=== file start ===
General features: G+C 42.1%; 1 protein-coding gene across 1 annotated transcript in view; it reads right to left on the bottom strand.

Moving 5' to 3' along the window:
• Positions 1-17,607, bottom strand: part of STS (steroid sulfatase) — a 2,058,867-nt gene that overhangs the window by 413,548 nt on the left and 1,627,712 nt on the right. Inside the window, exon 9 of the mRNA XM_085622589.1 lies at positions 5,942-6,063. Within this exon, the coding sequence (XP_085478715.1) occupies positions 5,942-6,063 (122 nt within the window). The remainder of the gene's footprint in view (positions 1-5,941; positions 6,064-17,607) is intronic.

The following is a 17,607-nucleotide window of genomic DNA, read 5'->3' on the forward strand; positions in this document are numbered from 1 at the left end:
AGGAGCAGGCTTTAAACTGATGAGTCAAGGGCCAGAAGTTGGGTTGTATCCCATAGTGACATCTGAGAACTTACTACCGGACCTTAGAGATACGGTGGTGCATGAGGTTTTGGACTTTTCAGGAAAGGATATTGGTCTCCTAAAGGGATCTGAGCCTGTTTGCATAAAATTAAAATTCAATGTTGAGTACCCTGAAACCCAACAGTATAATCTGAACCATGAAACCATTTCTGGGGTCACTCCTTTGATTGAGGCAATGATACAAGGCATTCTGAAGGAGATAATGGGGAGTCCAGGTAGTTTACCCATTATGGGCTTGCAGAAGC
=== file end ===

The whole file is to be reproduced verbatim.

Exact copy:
General features: G+C 42.1%; 1 protein-coding gene across 1 annotated transcript in view; it reads right to left on the bottom strand.

Moving 5' to 3' along the window:
• Positions 1-17,607, bottom strand: part of STS (steroid sulfatase) — a 2,058,867-nt gene that overhangs the window by 413,548 nt on the left and 1,627,712 nt on the right. Inside the window, exon 9 of the mRNA XM_085622589.1 lies at positions 5,942-6,063. Within this exon, the coding sequence (XP_085478715.1) occupies positions 5,942-6,063 (122 nt within the window). The remainder of the gene's footprint in view (positions 1-5,941; positions 6,064-17,607) is intronic.

The following is a 17,607-nucleotide window of genomic DNA, read 5'->3' on the forward strand; positions in this document are numbered from 1 at the left end:
AGGAGCAGGCTTTAAACTGATGAGTCAAGGGCCAGAAGTTGGGTTGTATCCCATAGTGACATCTGAGAACTTACTACCGGACCTTAGAGATACGGTGGTGCATGAGGTTTTGGACTTTTCAGGAAAGGATATTGGTCTCCTAAAGGGATCTGAGCCTGTTTGCATAAAATTAAAATTCAATGTTGAGTACCCTGAAACCCAACAGTATAATCTGAACCATGAAACCATTTCTGGGGTCACTCCTTTGATTGAGGCAATGATACAAGGCATTCTGAAGGAGATAATGGGGAGTCCAGGTAGTTTACCCATTATGGGCTTGCAGAAGC